That is not a typo. Last year I read 136 books throughout the calendar year.
This post is not a humble brag. The fact is, reading is an incredibly important skill and should be a part of every human’s daily routine. This is not a statement intended to elicit motivation, or to shame you into reading more. There is only one simple goal with this messaging:
Anyone can find the time to squeeze in a little reading every day.
The amount that you want or choose to read is up to you. Reading gives numerous benefits in cognitive function, mental stimulation, vocabulary and memory improvements, and sometimes you learn a thing or two while doing it. Unfortunately, people are doing less reading now than in the past. An oft-cited study from 2014 states the following:
“…young people read less than ever, apparently, with people ages 25 to 34 reading eight minutes a day on weekends and holidays, while those 20 to 24 average around 10. This, of course, is a decline: a report from Common Sense Media found that 45% of 17-year-olds admit only reading for pleasure a few times a year — up from 19% in 1984.“
At this point it might be apropos to delve into an analysis of the modern world and the myriad distractions, screens, events, activities, and various other excuses why reading time is going down in the general population. It would be easy to cite the physiological and emotional changes that can come from too much screen time and the changes that this brings about due to a reduction in empathy as a society.
This could easily lead into a dissection of economic differences and how the wealthier among us share a common trait of growing knowledge by reading. This investigation would be bolstered by the many examples illustrating this in action including Bill Gates, Mark Cuban, Barak Obama, and Warren Buffett.
Yet that is not the intent of this article. The intent is to communicate how one busy individual (me) managed to read more than 10 books a month in 2019 and the plans that are in place to grow this amount in 2020. So let’s pull back the covers and reveal the deep, dark secrets that led to this high level of success… or at least cover the simple tricks that were used to get more time out of the day.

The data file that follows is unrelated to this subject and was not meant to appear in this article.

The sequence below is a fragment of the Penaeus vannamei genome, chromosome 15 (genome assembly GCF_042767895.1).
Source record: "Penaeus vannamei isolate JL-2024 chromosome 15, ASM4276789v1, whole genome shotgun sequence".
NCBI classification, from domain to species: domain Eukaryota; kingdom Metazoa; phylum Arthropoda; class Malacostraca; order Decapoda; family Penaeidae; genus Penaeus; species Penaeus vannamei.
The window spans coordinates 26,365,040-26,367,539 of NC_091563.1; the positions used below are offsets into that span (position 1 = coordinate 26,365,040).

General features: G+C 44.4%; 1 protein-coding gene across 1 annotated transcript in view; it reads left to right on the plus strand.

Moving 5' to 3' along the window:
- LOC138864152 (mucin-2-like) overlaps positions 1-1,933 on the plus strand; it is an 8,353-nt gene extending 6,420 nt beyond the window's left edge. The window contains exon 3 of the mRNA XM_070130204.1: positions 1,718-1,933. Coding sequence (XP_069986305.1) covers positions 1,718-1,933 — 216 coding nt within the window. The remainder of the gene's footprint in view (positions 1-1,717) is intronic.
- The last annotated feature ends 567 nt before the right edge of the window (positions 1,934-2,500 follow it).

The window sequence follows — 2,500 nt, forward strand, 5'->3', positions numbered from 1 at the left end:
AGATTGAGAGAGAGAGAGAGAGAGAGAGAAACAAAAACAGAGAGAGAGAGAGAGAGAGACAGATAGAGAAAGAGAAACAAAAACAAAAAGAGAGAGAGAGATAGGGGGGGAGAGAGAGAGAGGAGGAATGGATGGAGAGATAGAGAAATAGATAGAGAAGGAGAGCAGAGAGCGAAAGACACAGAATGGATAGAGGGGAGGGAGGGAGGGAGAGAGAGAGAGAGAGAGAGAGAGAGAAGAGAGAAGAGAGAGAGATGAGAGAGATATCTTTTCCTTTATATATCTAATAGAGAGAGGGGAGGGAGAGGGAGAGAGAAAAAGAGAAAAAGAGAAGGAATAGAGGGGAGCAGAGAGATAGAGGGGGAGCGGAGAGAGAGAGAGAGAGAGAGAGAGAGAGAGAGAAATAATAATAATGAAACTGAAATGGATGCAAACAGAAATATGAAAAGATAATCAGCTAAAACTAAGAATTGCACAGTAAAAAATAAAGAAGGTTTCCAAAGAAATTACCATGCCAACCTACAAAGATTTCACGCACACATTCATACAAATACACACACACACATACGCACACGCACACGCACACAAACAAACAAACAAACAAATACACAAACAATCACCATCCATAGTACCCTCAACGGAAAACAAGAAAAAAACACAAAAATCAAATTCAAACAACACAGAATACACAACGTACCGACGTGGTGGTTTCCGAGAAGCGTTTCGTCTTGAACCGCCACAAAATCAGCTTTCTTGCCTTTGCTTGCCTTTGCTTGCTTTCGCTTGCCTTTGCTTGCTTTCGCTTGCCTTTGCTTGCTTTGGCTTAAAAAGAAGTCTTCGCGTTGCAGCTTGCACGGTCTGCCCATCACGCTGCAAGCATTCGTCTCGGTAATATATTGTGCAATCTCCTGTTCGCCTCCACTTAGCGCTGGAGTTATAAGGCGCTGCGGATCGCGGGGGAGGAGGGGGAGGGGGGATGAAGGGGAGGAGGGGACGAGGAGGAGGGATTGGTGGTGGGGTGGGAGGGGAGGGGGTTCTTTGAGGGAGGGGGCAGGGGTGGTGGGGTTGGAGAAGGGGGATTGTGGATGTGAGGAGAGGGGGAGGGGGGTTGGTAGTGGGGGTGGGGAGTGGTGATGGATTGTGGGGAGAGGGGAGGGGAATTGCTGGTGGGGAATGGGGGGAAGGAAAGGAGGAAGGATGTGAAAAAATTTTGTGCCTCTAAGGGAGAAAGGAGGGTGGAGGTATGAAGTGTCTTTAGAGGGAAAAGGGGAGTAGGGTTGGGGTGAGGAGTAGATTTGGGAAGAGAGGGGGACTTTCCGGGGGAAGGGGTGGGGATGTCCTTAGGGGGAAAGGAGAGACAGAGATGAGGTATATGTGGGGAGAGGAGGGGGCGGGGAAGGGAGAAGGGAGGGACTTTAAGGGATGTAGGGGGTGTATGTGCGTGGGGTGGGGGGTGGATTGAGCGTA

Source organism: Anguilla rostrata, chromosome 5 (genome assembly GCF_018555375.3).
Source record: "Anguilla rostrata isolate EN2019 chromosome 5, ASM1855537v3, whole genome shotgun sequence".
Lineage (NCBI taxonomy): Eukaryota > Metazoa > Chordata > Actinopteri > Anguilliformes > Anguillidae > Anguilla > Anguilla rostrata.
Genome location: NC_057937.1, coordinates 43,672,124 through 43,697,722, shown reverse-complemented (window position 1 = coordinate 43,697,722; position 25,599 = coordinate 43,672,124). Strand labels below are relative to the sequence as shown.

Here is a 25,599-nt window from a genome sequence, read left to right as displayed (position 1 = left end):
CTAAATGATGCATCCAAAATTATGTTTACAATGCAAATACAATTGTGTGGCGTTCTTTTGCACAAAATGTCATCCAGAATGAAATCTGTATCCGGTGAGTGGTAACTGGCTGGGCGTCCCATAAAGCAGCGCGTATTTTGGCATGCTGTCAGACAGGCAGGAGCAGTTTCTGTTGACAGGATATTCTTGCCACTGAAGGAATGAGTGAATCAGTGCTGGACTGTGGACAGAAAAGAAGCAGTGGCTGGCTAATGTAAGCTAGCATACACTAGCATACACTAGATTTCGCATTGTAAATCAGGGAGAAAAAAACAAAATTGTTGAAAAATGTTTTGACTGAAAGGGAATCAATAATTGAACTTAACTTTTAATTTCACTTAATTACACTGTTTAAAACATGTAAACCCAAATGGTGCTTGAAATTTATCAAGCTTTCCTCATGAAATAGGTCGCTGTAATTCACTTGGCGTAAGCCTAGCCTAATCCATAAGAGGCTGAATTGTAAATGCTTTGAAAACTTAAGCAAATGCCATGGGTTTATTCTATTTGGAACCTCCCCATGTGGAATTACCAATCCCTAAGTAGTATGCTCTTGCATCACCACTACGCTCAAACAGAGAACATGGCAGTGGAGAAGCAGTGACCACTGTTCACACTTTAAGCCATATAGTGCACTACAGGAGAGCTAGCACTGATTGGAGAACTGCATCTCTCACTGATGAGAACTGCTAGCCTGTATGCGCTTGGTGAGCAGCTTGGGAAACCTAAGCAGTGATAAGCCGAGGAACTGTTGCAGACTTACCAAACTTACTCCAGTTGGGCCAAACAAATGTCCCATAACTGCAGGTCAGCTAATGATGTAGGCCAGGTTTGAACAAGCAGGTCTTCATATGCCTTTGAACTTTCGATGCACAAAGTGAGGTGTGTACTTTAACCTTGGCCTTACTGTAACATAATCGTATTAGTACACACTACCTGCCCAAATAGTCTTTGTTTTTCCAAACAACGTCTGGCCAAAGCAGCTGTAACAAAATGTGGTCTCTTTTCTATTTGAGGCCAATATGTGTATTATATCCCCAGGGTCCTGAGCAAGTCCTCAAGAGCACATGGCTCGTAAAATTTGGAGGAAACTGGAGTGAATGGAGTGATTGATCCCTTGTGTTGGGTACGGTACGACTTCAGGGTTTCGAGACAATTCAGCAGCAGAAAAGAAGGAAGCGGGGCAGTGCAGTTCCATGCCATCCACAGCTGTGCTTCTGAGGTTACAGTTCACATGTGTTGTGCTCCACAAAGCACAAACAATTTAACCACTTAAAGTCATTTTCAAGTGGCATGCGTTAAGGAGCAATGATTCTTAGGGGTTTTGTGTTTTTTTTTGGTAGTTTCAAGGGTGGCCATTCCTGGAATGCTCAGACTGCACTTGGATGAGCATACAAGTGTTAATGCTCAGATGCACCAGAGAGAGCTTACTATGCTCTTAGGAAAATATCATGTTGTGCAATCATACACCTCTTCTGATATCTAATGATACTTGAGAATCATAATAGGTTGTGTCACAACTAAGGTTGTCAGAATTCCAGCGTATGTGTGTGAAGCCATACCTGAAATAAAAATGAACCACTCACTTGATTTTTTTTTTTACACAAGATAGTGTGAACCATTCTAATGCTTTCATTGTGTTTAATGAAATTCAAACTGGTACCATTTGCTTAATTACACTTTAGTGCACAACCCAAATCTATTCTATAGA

Audiobooks For My Commute
The biggest contribution to the quantity of reading accomplished last year revolved around audiobooks. A few years ago I found my interest and time available to read dwindling away to almost nothing. What had been a voracious habit through most of my life was down to less than a handful of books a year.
Late in 2018, having being introduced to Audible, a new obsession with reading was rekindled (no pun intended). At the time, a few years into my current role an hour’s drive away for a company a state away, every day consisted of listening to NPR with the occasional bouts of either silence or random dial-spinning music. One day I added an audiobook on my phone, plugged in a pair of headphones and suddenly reading jumped to the top of my todo list.
We all commute in some for or fashion. There are always breaks in the day that we can fill up with the magic of books. Sure — you might not have a built-in 2 hours per day to sit in a car going back and forth to work to listen, but I would challenge you to look for the times when you can steal 5, 15, or 30 minutes to get some good reading time in.
One of the wonderful and amazing things about technology these days — there are some very smart engineers behind the apps and devices that we use on a daily basis. A method that I highly recommend to listen “faster” is to increase the speed of your reading. This doesn’t mean going out and taking a class in speed reading.
Humans are incredible listeners. According to scientists, humans can understand speech at upwards of 400 words per minute. While that may constitute an upper boundary on understanding, it has been suggested that, comfortably, humans are more suited towards a speed range around 275 words per minute.
There is a reason that Audible and other audiobook and podcast players have speed controls. Use them!
This may take some trial and error. My normal rate for listening is 2.0X speed. However, occasionally due to to the reader tone or accent that is sometimes dropped down to 1.8X, 1.7X, or in some cases, 1.5X. The point here is not to provide a listening target — but to encourage you to experiment and determine a method where you are comfortable hearing and understanding.
In doing so, you will cover a lot more ground and have upwards of double the opportunities to experience books than you do at normal speed.
Walking the Dogs
Another great way to introduce additional reading time into your routine is to use it to motivate yourself to get more exercise. The dogs need to be walked every day and I want to read more everyday. So, both of these become easier when I am engrossed in an amazing book and want to listen more. That is easily achieved through taking the dogs for a walk.